2009 a tough act to follow for California tomatoes, prunes

Tim Hearden/Capital Press A worker evens out prunes that are loaded into a bin in an orchard south of Red Bluff, Calif., during last summer's harvest. This year's prune crop in California isn't expected to match the abundant yields of 2009.

Cool spring, record 2009 slowed this year's prune crop


Capital Press

For California prunes, it'll be hard to top 2009.

The state's dried plum crop is expected to be about 150,000 tons this year, down about 10 percent from last year's 166,000 tons, according to the National Agricultural Statistics Service.

Cooler weather and lighter fruit sets will lead to the decrease in yield. But the cool weather really hasn't been much of a hindrance, said Greg Thompson, general manager of the Prune Bargaining Association in Yuba City, Calif.

"Prunes had a big crop last year, so that tends to take some strength out of the tree," Thompson said. "When they carry a heavy crop load, they don't seem to come back as much the next year. Weather conditions turned out to be not too bad overall during the spring with the bloom."

Cool weather "in general is a good thing," although too much clouds and rain can cause diseases to occur, Thompson said.

In the northern Sacramento Valley, University of California Cooperative Extension farm advisor Rick Buchner has seen "a mixed bag" in plum orchards.

"I've got orchards that set very well ... and I've got orchards that are light," Buchner said. "It's all over the board. To pin it on an environmental thing, I don't know. It's just prunes. A lot of them had a heck of a crop last year and just came back light."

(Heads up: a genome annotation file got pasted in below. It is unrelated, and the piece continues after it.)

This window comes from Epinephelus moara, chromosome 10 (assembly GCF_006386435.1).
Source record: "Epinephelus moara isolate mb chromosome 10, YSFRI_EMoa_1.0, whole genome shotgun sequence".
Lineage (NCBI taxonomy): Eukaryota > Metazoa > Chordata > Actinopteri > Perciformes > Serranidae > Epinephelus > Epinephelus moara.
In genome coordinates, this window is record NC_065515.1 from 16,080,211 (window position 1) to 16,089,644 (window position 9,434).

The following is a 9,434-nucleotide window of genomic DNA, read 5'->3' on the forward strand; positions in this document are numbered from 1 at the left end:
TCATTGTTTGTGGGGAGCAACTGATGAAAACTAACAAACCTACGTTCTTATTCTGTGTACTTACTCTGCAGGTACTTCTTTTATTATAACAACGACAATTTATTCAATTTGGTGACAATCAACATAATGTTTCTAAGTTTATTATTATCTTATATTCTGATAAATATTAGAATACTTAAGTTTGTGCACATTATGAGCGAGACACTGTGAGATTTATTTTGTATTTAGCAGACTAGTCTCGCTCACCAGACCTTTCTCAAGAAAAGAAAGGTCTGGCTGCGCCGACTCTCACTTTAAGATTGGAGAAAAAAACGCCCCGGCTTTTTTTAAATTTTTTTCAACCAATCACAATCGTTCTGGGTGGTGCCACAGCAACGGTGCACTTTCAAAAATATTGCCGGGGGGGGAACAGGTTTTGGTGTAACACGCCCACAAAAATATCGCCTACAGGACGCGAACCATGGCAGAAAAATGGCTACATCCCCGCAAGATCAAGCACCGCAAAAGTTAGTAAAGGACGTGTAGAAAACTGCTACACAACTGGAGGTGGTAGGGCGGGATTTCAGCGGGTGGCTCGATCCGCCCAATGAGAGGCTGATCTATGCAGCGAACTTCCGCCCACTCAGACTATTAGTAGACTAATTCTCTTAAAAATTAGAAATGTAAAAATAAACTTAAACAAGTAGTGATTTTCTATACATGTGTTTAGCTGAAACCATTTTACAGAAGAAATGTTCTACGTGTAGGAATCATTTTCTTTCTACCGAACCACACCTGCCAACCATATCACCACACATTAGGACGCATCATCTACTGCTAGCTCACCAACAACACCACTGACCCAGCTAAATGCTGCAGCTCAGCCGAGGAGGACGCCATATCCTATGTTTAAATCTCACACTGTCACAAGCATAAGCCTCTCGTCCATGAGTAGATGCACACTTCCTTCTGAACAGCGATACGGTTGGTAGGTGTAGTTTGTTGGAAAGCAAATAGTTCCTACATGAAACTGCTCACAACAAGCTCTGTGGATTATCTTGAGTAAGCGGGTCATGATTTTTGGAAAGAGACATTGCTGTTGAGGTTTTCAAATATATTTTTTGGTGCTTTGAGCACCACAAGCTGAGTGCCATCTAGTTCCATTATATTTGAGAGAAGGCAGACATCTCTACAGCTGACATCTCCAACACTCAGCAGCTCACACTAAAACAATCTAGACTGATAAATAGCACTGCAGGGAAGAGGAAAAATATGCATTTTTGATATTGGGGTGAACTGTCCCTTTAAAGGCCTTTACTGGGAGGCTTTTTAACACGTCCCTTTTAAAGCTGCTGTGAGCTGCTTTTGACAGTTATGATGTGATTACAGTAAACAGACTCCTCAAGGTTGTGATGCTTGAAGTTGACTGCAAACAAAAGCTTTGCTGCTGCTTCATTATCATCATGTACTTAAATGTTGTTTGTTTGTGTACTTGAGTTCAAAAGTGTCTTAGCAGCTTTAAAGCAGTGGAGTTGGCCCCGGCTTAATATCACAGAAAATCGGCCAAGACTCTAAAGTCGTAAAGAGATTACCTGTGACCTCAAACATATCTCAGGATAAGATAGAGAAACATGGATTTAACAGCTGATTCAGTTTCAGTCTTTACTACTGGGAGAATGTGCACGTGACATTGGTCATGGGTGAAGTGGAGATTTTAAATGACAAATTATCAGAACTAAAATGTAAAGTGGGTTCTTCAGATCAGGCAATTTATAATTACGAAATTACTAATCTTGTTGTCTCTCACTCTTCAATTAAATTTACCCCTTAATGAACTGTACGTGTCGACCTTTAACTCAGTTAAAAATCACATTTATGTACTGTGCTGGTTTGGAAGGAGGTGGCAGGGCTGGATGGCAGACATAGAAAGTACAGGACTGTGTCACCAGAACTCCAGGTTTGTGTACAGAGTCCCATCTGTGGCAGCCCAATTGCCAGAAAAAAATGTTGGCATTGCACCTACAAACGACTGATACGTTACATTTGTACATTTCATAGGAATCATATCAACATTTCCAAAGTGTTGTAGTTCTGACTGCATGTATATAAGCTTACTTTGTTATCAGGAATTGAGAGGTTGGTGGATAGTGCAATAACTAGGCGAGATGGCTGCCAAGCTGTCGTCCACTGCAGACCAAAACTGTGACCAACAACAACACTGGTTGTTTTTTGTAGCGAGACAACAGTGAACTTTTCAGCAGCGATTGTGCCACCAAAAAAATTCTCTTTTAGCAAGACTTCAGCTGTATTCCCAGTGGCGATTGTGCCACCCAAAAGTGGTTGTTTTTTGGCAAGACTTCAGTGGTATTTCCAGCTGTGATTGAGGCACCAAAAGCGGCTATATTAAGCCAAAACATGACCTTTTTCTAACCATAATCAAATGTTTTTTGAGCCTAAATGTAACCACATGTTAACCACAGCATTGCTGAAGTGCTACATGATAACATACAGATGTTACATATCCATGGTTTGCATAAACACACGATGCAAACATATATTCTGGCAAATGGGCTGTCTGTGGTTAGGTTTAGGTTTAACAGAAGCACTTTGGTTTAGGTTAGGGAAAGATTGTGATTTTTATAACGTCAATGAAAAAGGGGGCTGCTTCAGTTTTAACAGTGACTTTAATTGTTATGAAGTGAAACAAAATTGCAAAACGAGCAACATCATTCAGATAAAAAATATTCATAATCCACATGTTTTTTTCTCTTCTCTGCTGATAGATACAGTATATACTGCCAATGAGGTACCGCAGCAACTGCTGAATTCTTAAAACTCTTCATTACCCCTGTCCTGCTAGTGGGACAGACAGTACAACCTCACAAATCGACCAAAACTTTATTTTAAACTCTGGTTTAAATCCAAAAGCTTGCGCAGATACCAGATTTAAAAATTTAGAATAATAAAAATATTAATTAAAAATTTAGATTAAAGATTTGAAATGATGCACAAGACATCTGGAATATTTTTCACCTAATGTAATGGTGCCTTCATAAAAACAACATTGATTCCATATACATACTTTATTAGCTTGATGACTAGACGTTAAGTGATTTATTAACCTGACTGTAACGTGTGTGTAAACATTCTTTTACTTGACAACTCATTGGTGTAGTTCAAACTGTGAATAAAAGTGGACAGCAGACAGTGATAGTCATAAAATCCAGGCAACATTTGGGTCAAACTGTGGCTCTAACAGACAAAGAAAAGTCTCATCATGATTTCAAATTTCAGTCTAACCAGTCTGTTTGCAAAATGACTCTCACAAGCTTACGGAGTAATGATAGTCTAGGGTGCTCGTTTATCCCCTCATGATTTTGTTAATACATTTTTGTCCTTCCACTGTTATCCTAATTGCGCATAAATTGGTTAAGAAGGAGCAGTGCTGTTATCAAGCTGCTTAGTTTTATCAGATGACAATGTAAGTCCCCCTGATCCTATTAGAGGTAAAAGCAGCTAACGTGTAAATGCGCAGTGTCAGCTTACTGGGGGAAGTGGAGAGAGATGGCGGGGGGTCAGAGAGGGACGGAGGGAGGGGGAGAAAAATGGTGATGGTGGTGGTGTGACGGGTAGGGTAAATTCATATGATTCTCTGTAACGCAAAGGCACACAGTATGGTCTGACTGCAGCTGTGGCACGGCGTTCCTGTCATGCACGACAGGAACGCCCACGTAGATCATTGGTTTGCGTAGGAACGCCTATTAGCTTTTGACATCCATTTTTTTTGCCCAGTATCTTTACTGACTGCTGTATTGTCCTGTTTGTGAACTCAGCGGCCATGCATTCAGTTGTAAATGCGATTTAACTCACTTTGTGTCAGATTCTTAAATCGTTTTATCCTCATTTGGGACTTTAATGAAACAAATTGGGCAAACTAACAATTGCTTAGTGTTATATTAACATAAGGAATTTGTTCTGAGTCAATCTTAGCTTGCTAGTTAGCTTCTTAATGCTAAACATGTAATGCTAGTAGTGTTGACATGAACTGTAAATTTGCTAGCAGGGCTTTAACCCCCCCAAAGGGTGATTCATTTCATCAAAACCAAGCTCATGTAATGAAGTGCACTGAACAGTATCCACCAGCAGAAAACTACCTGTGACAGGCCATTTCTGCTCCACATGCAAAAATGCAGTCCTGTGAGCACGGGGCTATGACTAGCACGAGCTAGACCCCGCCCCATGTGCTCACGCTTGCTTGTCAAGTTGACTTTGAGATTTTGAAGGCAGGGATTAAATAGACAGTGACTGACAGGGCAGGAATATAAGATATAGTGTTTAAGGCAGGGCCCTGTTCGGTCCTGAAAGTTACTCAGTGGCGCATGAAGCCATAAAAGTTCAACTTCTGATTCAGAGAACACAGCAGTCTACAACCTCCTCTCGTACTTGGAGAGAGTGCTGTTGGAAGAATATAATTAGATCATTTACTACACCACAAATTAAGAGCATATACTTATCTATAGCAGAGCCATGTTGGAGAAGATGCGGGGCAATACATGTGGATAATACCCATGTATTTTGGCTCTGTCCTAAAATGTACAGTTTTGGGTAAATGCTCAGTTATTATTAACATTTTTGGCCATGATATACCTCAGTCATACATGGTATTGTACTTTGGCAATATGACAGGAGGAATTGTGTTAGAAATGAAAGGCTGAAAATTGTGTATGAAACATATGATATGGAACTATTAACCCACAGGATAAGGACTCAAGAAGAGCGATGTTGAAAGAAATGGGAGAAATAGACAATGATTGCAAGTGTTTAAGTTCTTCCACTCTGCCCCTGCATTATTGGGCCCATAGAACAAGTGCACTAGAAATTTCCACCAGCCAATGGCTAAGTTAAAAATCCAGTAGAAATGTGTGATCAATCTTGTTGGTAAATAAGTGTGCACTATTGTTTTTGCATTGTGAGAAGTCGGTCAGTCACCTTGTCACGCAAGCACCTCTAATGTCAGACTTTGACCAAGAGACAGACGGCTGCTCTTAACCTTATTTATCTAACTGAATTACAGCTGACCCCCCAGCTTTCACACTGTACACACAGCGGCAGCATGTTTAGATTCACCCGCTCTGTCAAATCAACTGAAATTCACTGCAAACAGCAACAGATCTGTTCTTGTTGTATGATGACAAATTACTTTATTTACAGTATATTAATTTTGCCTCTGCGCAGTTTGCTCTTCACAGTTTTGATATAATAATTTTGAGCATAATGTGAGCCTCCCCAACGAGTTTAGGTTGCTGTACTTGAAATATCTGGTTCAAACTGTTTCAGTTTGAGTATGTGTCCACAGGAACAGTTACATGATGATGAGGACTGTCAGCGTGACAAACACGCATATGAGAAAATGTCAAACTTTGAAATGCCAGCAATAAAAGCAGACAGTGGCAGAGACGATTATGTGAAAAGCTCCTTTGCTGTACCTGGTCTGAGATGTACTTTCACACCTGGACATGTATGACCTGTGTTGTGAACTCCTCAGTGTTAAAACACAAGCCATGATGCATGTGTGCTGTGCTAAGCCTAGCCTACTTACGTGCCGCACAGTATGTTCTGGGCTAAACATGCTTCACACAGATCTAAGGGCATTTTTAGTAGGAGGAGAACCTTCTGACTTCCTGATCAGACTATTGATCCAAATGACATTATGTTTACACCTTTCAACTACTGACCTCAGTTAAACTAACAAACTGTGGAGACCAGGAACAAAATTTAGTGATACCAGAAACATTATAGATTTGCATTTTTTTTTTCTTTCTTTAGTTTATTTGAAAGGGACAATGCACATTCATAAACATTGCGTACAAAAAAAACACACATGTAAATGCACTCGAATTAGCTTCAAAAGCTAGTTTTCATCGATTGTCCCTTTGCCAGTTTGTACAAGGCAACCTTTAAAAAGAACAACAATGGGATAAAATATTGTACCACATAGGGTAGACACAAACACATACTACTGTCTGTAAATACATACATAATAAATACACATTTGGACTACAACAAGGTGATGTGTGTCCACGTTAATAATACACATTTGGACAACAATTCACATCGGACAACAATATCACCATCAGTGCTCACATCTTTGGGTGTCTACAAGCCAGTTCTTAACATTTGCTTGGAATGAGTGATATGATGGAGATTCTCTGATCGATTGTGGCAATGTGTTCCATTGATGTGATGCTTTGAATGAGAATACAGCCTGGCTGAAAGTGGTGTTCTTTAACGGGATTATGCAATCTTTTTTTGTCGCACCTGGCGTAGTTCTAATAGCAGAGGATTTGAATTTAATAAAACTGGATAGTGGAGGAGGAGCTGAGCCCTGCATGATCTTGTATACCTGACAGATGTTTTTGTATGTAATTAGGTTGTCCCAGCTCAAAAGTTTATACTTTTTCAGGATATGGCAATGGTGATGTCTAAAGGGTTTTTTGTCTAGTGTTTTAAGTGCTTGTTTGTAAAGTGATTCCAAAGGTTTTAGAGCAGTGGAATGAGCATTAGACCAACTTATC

If you take out the undersized and lesser-quality fruit, Thompson expects California will end up with about 126,000 tons of usable fruit this year, down from about 146,000 tons of good fruit in 2009, he said.

California produces nearly all the nation's prunes and 70 percent of the world's supply. The French prune variety accounts for 97 percent of what's grown on California's 64,000 bearing acres of dried plums, according to NASS.

The state's prune acreage is down from a peak of about 86,000 acres in 2000, but last year's yield was up significantly from the 83,000 tons in 2007.

The industry's biggest challenge, Thompson said, is competition from growers in Chile and Argentina who've used lower prices to cut into the state's domination of the prune market.

In 2008, packers shipped 55,000 tons out of the United States, a decline from 66,000 tons in 2007 and 68,000 in 2006, according to the California Dried Plum Board.

Moreover, the large acreage increases in South America in the past 10 years haven't been accompanied by increased marketing efforts by world players, Thompson said.

"If you're going to plant prunes, you'd better spend a lot of money promoting them and promoting the market," he said. "Third-world countries ... see an opportunity to plant a bunch of stuff, but they didn't give any thought to how to market it.

Argentina's most recent crop was damaged by frost, and the earthquake in Chile caused losses and quality issues as fruit sat on the ground too long, Thompson said.

The two nations' misfortune could put California in a position to reclaim market share, he said.

"The most consistent quality comes from California," Thompson said.

"Argentina and Chile are trying to move in that direction," he said, "but they have a long way to go."

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